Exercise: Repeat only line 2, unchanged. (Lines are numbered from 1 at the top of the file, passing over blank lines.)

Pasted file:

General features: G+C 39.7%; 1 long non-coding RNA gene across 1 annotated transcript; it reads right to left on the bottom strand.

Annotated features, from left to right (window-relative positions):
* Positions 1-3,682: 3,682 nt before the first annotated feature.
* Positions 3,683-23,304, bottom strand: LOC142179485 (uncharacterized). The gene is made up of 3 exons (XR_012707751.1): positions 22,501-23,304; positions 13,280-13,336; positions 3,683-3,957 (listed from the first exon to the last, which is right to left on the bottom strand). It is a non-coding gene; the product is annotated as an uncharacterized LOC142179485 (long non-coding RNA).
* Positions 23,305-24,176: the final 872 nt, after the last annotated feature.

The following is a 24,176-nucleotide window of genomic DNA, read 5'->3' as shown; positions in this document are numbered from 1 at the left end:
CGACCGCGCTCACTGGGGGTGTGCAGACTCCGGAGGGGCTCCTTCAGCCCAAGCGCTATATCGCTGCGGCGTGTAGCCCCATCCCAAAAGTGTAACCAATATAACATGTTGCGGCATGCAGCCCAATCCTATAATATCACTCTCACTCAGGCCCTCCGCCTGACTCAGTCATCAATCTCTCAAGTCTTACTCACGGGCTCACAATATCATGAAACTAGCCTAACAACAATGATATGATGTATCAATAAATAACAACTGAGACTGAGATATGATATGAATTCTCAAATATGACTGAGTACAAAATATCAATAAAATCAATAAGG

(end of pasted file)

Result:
Annotated features, from left to right (window-relative positions):